To talk about Laurie as a teacher is inevitably to talk about her personality. She was warm, and giving, but also guarded and private (skills I believe she acquired to balance and foster the openness she exercised in her work). She had a legendary and weird sense of humor and people in her presence tended to be smiling.

Her studio was a place that felt safe, like a second home or a retreat from home, and yet as a young trumpet student, I would run into my trumpet idols there, in for a check up, and I would get shy. But Laurie would flash an enormous smile and make an introduction. She was great at bringing people together. Her teaching didn’t stop at the door to the studio, or at the tick of the hour. She would push us to check out music we hadn’t discovered yet. Her influence on my life is immeasurable, and I’m surely just one of many. In this way Laurie is very much still here with us. I’m reminded of this every time I hear trumpet players warming up before a rehearsal. When someone plays the kind of role in your life that Laurie played in so many of ours, we can’t help but carry her spirit around with us as well as her teachings.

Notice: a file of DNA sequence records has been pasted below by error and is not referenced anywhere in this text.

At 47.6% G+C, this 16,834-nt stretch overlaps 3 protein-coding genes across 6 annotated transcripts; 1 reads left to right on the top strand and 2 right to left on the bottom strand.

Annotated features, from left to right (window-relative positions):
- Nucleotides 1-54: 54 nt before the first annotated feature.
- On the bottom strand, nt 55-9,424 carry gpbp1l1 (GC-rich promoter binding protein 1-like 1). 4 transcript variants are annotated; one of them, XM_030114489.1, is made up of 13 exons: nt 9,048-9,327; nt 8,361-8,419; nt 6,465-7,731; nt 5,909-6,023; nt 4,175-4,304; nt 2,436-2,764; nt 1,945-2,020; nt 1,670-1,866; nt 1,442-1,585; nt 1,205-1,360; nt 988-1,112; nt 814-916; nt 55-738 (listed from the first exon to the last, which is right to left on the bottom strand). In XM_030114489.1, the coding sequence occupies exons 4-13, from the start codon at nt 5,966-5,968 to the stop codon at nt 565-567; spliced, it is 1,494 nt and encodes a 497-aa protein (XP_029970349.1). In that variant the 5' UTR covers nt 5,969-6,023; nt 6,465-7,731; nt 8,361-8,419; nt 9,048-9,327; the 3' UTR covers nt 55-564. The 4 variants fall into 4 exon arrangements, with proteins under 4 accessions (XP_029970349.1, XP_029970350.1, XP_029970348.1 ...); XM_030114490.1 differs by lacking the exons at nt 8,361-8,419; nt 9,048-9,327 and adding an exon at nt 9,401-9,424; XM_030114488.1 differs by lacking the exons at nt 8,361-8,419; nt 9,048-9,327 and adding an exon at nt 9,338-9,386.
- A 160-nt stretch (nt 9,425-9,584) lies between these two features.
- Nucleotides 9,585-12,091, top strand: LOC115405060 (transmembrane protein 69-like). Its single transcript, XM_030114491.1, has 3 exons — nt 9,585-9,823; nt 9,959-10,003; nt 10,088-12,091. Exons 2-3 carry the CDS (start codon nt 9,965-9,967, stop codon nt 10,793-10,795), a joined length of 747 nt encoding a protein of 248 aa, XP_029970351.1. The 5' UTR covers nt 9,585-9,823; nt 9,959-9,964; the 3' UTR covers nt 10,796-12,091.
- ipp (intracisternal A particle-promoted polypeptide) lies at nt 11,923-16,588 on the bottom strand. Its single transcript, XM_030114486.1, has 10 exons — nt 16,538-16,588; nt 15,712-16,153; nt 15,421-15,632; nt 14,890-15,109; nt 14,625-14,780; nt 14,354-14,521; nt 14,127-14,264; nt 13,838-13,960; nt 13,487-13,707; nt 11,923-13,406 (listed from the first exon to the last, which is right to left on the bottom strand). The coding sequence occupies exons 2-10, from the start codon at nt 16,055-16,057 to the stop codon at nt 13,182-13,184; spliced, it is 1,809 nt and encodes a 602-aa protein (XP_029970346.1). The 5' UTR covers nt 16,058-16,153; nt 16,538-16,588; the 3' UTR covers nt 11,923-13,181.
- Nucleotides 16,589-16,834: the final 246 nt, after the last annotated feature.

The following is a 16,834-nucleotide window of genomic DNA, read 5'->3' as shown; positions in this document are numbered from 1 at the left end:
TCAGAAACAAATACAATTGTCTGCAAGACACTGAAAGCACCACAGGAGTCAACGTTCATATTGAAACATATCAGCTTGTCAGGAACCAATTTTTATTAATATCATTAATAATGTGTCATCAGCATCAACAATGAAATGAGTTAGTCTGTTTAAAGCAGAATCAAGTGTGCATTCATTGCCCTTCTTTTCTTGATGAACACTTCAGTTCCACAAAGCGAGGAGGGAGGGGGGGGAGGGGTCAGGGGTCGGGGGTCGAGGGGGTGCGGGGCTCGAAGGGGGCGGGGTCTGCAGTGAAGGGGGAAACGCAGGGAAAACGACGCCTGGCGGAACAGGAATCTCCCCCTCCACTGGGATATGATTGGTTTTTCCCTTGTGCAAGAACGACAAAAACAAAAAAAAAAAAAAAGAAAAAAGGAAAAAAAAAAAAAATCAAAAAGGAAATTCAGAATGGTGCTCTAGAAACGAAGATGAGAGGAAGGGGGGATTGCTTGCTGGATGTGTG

Nadje Noordhuis

I first read about Laurie in 2000 when I came across a book on a friend’s bookshelf called Madame Jazz: Contemporary Women Instrumentalists by Leslie Gourse. At the time I was in my early twenties, living in Melbourne, Australia, and studying trumpet and improvisation at VCA. I’d never heard of any professional female trumpet players before and so I was really curious to see who was listed. As I turned to a trumpet chapter, the first player profiled was Laurie Frink. I thought to myself, “If she is the first one, she must be the best, and therefore I have to meet her”. Fast forward two years and I am beginning my arduous eighteen month process of applying for the Masters program at Manhattan School of Music. I remember looking through the list of their well known trumpet teachers but didn’t see anyone listed that I was particularly drawn to. A year later, I’m still wondering if moving to New York on a gut feeling is a good idea, but then I get an updated copy of the MSM trumpet teachers in the mail. The newest addition – Laurie Frink. And then everything fell into place.